By Janet C. Wetzel
HAMILTON - Bob Kelly says he usually isn't easy to influence, but just one child's comment two decades ago changed his life.It happened while he was walking in a March of Dimes Walk America event.
A little girl with spina bifida rolled up to him in her child-sized wheelchair and asked: "All three of your kids are healthy, so why are you doing this?"
"It's like someone stabbed me in the heart," said Kelly, of Hamilton. "It just touched me so. And it made me know how important it is to help. Then I just couldn't seem to stop."
So for more than 20 years, Kelly hasn't stopped. And he doesn't just take pledges and join the annual walk.
Kelly, a registered nurse at Christ Hospital for 33 years, helps the March of Dimes all year.
He recruits walkers, helps set up teams, does fund-raising, calls organizations to generate interest, seeks donated gifts for walkers and runs a registration booth in the hospital cafeteria.
"He's totally dedicated," said Lisa Holloway, associate director of program services for the Greater Cincinnati Division of the March of Dimes. "We keep him very busy. He's always willing, enthusiastic, always upbeat and ready to go. He keeps coming back year after year to help us, and he keeps leading the effort at Christ Hospital."
Kelly took the March of Dimes cause to co-workers in 1983. That year, Christ Hospital fielded a team of about 20, raising $3,000. The next year, Kelly set up the first hospital registration booth, which helped attract a team of 40. The team raised about $5,000.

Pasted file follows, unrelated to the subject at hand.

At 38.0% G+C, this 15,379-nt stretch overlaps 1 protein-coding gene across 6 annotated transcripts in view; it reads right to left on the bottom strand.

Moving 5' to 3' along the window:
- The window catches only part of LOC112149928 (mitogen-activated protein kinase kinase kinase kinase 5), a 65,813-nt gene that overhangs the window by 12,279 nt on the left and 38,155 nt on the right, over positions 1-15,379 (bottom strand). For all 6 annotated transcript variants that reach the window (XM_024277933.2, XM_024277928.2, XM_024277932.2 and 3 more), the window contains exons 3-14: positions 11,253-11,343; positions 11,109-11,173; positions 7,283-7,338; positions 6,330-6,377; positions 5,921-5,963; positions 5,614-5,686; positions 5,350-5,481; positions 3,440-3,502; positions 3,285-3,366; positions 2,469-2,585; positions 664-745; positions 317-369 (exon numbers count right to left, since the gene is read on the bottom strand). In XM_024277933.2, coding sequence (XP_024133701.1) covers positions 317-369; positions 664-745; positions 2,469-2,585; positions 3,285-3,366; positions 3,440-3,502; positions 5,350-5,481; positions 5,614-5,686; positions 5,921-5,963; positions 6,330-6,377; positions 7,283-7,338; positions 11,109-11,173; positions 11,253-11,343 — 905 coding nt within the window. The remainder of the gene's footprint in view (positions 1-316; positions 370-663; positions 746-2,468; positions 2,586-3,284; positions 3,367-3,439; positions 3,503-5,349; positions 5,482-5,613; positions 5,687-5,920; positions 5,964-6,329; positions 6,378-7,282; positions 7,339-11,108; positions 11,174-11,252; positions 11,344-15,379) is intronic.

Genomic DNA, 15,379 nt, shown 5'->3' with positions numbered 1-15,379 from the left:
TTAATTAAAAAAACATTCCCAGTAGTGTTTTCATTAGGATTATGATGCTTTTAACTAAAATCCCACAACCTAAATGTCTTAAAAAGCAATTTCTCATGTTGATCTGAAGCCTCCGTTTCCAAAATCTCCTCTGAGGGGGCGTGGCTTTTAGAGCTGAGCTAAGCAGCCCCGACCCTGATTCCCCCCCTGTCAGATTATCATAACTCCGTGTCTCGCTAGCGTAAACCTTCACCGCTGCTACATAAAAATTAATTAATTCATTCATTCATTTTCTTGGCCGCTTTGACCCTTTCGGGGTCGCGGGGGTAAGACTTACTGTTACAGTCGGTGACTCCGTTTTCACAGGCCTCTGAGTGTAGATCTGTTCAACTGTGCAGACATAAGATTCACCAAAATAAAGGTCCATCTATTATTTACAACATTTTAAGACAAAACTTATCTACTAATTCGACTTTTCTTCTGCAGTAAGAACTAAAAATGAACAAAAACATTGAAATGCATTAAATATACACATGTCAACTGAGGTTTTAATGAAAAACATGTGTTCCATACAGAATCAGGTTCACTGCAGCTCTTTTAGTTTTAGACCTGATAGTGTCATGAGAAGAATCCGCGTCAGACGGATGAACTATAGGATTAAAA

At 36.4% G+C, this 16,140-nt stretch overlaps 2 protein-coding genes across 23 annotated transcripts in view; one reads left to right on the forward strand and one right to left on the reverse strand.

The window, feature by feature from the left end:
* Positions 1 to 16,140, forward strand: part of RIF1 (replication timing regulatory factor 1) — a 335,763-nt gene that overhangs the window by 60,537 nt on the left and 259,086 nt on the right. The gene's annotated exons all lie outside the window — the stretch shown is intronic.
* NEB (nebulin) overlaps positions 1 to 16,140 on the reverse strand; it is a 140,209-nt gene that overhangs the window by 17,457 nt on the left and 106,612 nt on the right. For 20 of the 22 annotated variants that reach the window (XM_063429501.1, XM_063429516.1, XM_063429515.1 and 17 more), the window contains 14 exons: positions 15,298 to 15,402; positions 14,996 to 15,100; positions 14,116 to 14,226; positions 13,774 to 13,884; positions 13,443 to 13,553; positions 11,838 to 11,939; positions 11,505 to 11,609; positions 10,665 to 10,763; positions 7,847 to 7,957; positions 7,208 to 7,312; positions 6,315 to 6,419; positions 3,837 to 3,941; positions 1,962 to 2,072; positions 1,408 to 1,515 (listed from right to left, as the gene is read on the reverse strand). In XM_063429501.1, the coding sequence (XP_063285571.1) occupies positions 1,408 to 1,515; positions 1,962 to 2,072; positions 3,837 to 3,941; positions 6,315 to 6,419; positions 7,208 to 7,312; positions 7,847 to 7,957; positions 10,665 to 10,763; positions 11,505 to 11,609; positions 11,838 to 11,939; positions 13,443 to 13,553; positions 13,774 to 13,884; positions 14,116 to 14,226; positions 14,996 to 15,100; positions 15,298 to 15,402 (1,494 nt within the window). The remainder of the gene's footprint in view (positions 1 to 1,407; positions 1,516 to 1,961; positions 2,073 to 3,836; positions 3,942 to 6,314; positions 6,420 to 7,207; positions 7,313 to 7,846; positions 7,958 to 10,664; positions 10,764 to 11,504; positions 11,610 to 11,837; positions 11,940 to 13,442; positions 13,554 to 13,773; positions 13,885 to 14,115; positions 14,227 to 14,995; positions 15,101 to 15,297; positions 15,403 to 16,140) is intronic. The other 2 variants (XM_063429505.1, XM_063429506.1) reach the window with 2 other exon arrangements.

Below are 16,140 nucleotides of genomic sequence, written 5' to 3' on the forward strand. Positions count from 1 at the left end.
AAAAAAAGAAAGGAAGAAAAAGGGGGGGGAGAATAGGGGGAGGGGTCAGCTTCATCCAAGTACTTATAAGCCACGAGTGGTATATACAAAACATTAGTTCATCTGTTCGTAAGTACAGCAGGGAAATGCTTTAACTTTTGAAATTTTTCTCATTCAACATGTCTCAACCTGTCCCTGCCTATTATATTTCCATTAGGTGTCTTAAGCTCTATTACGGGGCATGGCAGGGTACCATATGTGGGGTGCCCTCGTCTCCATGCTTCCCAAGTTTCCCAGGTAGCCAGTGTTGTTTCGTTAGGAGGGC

"We had a full-fledged team the next few years, complete with T-shirts and a vinyl sign instead of the cardboard one," Kelly said.
Next, he tried to spark a little friendly competition among walk teams.
"I issued a challenge to other area hospitals to see who could raise the most money in the walk - sort of for bragging rights," Kelly said, laughing. "We began beating the bushes to get more walkers and raise more money."
Several area hospitals joined in, and for years Christ Hospital and University Hospital were usually among the top 10 organizations in money raised, he said. When Christ Hospital joined the Health Alliance in 1994, the hospitals continued the competition.
Kelly said he continues his March of Dimes work because he believes in its mission to decrease birth defects.
"I never dreamed I'd still be doing this," he said. "But you get to the point you just can't stop."
Do you know a Hometown Hero - someone in your community dedicated to making it a better place to live and helping others? E-mail Janet Wetzel at email@example.com, or fax to (513) 755-4150.
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